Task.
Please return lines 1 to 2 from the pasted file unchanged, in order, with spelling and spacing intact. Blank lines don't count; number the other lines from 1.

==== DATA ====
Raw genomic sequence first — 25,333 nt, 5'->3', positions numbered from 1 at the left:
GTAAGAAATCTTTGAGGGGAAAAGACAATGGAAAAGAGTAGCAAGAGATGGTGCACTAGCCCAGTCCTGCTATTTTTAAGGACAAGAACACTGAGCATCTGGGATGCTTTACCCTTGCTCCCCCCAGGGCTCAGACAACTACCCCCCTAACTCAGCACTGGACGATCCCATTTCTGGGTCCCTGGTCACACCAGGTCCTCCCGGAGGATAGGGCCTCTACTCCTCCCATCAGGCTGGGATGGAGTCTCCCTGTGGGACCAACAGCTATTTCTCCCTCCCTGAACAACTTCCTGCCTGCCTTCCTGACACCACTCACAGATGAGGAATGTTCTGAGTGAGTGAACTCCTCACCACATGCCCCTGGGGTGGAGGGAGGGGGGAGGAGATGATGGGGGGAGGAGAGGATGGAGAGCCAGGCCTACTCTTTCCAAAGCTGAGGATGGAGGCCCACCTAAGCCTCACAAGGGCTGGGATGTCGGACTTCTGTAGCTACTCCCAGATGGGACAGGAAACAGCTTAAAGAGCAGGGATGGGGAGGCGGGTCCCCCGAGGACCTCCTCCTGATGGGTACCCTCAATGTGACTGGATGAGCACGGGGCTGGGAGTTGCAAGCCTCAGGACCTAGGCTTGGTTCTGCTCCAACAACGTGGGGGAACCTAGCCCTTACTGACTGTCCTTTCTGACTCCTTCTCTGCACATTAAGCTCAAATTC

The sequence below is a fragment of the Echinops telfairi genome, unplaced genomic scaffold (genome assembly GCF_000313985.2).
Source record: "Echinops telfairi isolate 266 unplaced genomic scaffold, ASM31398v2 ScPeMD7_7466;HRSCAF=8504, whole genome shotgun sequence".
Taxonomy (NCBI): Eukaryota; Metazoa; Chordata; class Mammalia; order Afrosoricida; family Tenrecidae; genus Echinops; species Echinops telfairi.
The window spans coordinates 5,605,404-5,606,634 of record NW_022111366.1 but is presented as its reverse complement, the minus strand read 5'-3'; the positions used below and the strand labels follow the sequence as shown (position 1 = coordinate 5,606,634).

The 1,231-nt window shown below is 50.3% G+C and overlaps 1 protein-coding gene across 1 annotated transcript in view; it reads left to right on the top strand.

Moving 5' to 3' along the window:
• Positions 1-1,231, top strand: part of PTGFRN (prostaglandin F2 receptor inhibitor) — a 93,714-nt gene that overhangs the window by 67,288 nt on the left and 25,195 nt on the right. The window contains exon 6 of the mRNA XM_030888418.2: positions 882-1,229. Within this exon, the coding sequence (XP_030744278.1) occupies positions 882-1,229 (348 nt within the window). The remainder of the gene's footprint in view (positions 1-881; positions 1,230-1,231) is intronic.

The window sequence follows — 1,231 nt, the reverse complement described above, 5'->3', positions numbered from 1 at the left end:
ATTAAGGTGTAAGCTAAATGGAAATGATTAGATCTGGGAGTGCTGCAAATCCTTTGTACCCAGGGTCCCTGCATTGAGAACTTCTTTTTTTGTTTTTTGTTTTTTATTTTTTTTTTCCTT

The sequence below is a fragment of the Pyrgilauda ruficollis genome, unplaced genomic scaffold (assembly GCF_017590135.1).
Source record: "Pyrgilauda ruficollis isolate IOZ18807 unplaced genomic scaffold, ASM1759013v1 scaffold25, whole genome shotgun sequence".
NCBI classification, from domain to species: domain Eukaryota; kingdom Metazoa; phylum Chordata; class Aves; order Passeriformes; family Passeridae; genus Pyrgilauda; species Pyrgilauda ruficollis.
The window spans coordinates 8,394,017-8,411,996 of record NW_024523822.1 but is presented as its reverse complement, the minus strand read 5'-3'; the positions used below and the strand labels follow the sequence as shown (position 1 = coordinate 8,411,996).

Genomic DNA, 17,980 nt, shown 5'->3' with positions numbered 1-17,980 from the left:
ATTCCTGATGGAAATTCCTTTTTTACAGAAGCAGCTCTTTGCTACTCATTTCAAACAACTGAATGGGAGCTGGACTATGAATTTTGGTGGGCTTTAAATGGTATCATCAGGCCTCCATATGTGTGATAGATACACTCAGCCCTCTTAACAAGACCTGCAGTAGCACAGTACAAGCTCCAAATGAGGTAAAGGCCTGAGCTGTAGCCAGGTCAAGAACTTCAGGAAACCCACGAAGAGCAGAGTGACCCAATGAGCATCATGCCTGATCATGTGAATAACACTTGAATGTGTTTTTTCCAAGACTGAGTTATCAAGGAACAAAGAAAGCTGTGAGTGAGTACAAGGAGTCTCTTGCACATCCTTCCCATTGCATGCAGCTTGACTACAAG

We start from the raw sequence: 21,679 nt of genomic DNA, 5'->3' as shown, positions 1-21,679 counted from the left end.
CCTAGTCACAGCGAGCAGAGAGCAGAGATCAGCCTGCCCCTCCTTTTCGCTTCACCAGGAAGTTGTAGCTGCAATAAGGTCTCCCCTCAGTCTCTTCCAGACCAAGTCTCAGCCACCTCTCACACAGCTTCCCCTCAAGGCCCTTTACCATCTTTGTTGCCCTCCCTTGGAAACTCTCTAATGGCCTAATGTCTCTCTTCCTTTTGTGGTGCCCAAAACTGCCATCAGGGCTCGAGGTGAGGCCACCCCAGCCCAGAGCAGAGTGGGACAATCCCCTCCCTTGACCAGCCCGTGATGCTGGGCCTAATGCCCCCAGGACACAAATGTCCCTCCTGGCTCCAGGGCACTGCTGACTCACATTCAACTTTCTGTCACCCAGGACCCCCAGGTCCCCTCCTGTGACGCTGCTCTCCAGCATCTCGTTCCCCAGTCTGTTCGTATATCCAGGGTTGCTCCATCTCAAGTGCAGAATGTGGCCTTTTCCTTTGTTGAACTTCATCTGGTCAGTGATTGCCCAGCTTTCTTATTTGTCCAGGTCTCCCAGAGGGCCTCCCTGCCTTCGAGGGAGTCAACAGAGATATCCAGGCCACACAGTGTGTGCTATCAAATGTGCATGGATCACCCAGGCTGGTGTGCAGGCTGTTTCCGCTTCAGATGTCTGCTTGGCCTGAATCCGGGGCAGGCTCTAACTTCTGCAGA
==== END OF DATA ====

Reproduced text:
Raw genomic sequence first — 25,333 nt, 5'->3', positions numbered from 1 at the left:
GTAAGAAATCTTTGAGGGGAAAAGACAATGGAAAAGAGTAGCAAGAGATGGTGCACTAGCCCAGTCCTGCTATTTTTAAGGACAAGAACACTGAGCATCTGGGATGCTTTACCCTTGCTCCCCCCAGGGCTCAGACAACTACCCCCCTAACTCAGCACTGGACGATCCCATTTCTGGGTCCCTGGTCACACCAGGTCCTCCCGGAGGATAGGGCCTCTACTCCTCCCATCAGGCTGGGATGGAGTCTCCCTGTGGGACCAACAGCTATTTCTCCCTCCCTGAACAACTTCCTGCCTGCCTTCCTGACACCACTCACAGATGAGGAATGTTCTGAGTGAGTGAACTCCTCACCACATGCCCCTGGGGTGGAGGGAGGGGGGAGGAGATGATGGGGGGAGGAGAGGATGGAGAGCCAGGCCTACTCTTTCCAAAGCTGAGGATGGAGGCCCACCTAAGCCTCACAAGGGCTGGGATGTCGGACTTCTGTAGCTACTCCCAGATGGGACAGGAAACAGCTTAAAGAGCAGGGATGGGGAGGCGGGTCCCCCGAGGACCTCCTCCTGATGGGTACCCTCAATGTGACTGGATGAGCACGGGGCTGGGAGTTGCAAGCCTCAGGACCTAGGCTTGGTTCTGCTCCAACAACGTGGGGGAACCTAGCCCTTACTGACTGTCCTTTCTGACTCCTTCTCTGCACATTAAGCTCAAATTC